Non-gender languages

Bowen   Thursday, June 24, 2004, 16:19 GMT
anyone have an opinion on this, i once read that instead of using a word like his or hers, a nongender word could be created like "shis" to express possession. feminists argue that many languages are sexist and the language contributes to the sexual discrimination of women, personally i disagree.
Damian   Thursday, June 24, 2004, 16:25 GMT
Bowen: PLEASE PLEASE do not bring feminism into this forum! After three years of being at uni it has caused no end of problems and confusion. They have such a weird agenda and changing expressions and terms in ordinary language that are harmless but they say they are some sort of "threat". only works in one direction. Like sexual discrimination! That can't be argued about. Ask most of the male students here at uni.
Bowen   Thursday, June 24, 2004, 17:19 GMT
Damian, I agree with you 100% and I have had my run-ins with the crazy feminists in my college years. However, I was just interest to know what others think about this. I argued that the Turkish language is non-gender and the women in Turkey are treated much worse than in many countries in the west that use distinguish words as masculine or feminine.
Mi5 Mick   Friday, June 25, 2004, 07:03 GMT
How about using "its" in the place of "her" or "his"?

But if we said "its tits" for example, people might think we were talking about a bovine.

General_Richardo   Friday, June 25, 2004, 14:03 GMT
I have no gender either.
I am part man and part woman.
Maya   Friday, June 25, 2004, 14:25 GMT
I don't care at all about genders in a language! Introducing parity in words and expressions wouldn't change a damn thing. Only social facts are important for feminism.
Maya   Friday, June 25, 2004, 14:31 GMT
For instance, saying 'someone's forgotten his/her pen' won't up our salaries.
Jason   Friday, June 25, 2004, 14:44 GMT
We can just use 'their' for describing a belonging of something.

their pencil - can mean either his/her pencil
Maya   Friday, June 25, 2004, 14:56 GMT
I know, but still I don't think "gender parity" is important. In french, we call a group of people:

"ils" if they are boys
"elles" if they are girls
and "ils" if they are boys and girls

and I don't mind this at all. Yet I know some boys who do...
Jason   Friday, June 25, 2004, 14:58 GMT
That is the exact attitude you should have. It is not sexist, its just language and how it goes. If some boys are making a big deal about the fact that happens in languages, they are really inmature!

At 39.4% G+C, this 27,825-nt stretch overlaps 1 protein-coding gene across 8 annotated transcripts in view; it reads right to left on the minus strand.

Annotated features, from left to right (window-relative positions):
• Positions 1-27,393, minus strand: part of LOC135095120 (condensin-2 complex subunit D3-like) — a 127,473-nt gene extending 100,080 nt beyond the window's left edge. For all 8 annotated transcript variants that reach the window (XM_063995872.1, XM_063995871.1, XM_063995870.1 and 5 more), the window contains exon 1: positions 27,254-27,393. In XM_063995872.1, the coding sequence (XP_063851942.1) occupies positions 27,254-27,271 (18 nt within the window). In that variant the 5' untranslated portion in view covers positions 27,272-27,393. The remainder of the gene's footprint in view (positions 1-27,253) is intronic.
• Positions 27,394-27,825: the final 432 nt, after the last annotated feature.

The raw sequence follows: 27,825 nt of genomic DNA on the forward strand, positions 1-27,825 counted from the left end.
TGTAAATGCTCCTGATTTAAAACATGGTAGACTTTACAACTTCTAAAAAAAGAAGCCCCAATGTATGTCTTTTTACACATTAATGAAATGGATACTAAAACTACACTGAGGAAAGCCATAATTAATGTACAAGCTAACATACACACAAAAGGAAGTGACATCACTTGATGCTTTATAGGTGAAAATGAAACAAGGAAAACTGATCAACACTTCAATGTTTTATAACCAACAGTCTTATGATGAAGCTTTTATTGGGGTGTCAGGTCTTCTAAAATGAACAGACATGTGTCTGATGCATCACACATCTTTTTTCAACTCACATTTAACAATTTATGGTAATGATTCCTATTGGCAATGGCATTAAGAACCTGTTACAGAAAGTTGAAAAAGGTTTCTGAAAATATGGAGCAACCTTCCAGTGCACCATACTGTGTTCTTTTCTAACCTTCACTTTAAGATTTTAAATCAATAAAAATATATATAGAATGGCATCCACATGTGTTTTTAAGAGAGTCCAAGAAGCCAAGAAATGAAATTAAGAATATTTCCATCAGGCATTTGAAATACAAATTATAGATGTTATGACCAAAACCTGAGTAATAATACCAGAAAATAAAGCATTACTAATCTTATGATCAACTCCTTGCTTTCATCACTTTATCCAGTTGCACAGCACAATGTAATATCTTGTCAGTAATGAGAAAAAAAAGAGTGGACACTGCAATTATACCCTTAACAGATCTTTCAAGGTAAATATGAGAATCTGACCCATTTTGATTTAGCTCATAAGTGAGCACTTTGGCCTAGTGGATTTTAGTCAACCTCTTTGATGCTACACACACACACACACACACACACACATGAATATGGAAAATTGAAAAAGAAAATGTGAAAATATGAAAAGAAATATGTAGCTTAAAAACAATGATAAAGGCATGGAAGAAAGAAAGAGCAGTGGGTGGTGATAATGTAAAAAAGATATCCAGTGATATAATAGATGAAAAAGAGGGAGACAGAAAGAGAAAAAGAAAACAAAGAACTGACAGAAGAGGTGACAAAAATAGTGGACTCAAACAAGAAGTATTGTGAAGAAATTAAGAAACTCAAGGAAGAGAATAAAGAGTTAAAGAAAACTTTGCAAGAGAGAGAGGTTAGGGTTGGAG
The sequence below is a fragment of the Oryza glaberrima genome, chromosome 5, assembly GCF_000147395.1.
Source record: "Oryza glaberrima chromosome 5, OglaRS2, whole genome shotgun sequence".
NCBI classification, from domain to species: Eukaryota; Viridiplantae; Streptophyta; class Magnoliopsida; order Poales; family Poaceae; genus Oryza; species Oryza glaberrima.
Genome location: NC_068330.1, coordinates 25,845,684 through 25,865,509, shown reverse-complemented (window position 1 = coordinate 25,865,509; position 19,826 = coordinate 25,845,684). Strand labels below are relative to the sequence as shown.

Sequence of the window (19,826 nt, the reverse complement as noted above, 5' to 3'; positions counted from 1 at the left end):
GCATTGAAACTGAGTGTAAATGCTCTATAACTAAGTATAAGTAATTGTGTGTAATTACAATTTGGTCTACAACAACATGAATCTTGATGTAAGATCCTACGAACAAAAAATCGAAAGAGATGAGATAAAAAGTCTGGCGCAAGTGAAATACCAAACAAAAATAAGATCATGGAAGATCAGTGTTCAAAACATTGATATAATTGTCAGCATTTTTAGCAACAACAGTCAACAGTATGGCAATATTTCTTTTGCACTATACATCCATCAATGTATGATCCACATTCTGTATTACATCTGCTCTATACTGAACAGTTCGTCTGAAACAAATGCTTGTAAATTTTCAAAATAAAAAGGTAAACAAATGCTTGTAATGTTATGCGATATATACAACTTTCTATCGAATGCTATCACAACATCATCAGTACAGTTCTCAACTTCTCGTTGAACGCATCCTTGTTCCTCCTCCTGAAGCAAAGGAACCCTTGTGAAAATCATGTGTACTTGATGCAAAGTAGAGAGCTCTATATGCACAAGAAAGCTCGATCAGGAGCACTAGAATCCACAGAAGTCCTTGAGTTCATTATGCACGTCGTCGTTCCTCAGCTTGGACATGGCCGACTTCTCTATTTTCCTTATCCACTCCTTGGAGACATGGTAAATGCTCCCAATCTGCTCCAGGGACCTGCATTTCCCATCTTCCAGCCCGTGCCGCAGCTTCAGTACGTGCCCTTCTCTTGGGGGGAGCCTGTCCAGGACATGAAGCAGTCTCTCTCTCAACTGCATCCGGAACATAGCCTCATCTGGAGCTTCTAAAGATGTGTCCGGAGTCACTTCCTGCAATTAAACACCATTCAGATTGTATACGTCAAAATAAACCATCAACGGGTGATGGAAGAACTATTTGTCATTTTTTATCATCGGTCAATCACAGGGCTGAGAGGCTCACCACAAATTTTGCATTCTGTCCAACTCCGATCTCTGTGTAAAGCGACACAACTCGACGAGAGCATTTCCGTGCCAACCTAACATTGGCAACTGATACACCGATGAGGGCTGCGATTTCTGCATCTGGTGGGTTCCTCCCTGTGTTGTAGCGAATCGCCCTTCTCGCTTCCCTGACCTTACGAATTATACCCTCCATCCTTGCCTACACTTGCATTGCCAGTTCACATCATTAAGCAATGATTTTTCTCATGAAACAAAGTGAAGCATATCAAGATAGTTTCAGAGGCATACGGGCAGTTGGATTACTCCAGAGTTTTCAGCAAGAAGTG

Damian   Friday, June 25, 2004, 20:27 GMT
Excuse me....but in my experience it is not BOYS who get wound up about sexist language and insist on crazy PC stuff that only operates one way. It was NOT a group of BOYS who have said at a meeting at uni, among a lot of other things, that MANchester (the English city) should have its name changed. And it was meant in all seriousness. If boys make a big deal about this craziness is that really being immature? Or just sane?

French "ils" for boys and girls....ok, understood..I would have thought it was girls who would object to that, like they have objected here to huMANity being called MANkind! As a young male I'm getting pissed off that we are the sex always being picked on, criticised, ridiculed and denigrated and all that crap.
Jason   Friday, June 25, 2004, 20:42 GMT
My point is that if anyone has a problem with it it is stupid. It is language and has usually been around for centuries. Why should it change to become more PC?
Damian   Friday, June 25, 2004, 20:58 GMT
It's getting late, I have had a wee bit of a rough time at work...everything going wrong at the same time and nasty people.....I am now knackered and a wee bit dreich and wraithed. Scots terms...for *******d! At work again at 8am Sat. Usually much better weekends....lots of people nearer my own age and it's fun... not a load of miserable old gits. LOL Sorry.
Clark   Friday, June 25, 2004, 21:49 GMT
Jason, the use of "their" in place of the third person singular is only a colloquial usage, and is gramatically wrong. If one is talking about using "his or her pencil," and uses "their" instead, the grammar used here is wrong from the context given.
Me   Sunday, June 27, 2004, 04:45 GMT
Grammarians insist 'their' is wrong, but all English speakers use it, and understand it.

Some people need to throw away their textbooks and listen to the dynamic living language and not a 100 year old snapshot!